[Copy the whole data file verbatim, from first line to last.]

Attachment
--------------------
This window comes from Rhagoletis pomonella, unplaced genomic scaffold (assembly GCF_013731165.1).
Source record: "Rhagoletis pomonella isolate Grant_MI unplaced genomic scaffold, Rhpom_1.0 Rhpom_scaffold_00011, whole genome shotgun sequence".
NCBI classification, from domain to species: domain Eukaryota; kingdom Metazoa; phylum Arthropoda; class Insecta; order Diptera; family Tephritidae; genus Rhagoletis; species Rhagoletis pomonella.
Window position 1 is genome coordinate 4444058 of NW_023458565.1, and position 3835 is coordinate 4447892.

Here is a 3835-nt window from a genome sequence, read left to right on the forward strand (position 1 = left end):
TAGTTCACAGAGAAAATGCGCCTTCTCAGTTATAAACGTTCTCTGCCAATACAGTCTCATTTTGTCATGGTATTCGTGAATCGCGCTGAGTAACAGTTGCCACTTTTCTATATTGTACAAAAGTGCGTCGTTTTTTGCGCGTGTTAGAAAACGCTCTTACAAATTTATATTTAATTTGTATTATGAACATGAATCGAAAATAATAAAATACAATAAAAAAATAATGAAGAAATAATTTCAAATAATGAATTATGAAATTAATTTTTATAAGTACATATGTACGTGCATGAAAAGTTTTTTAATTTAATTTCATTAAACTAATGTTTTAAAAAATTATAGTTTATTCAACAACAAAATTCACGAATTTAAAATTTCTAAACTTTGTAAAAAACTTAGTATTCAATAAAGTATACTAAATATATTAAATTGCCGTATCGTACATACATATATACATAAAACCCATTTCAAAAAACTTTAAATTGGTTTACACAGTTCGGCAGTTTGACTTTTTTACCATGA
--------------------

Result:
This window comes from Rhagoletis pomonella, unplaced genomic scaffold (assembly GCF_013731165.1).
Source record: "Rhagoletis pomonella isolate Grant_MI unplaced genomic scaffold, Rhpom_1.0 Rhpom_scaffold_00011, whole genome shotgun sequence".
NCBI classification, from domain to species: domain Eukaryota; kingdom Metazoa; phylum Arthropoda; class Insecta; order Diptera; family Tephritidae; genus Rhagoletis; species Rhagoletis pomonella.
Window position 1 is genome coordinate 4444058 of NW_023458565.1, and position 3835 is coordinate 4447892.

Here is a 3835-nt window from a genome sequence, read left to right on the forward strand (position 1 = left end):
TAGTTCACAGAGAAAATGCGCCTTCTCAGTTATAAACGTTCTCTGCCAATACAGTCTCATTTTGTCATGGTATTCGTGAATCGCGCTGAGTAACAGTTGCCACTTTTCTATATTGTACAAAAGTGCGTCGTTTTTTGCGCGTGTTAGAAAACGCTCTTACAAATTTATATTTAATTTGTATTATGAACATGAATCGAAAATAATAAAATACAATAAAAAAATAATGAAGAAATAATTTCAAATAATGAATTATGAAATTAATTTTTATAAGTACATATGTACGTGCATGAAAAGTTTTTTAATTTAATTTCATTAAACTAATGTTTTAAAAAATTATAGTTTATTCAACAACAAAATTCACGAATTTAAAATTTCTAAACTTTGTAAAAAACTTAGTATTCAATAAAGTATACTAAATATATTAAATTGCCGTATCGTACATACATATATACATAAAACCCATTTCAAAAAACTTTAAATTGGTTTACACAGTTCGGCAGTTTGACTTTTTTACCATGA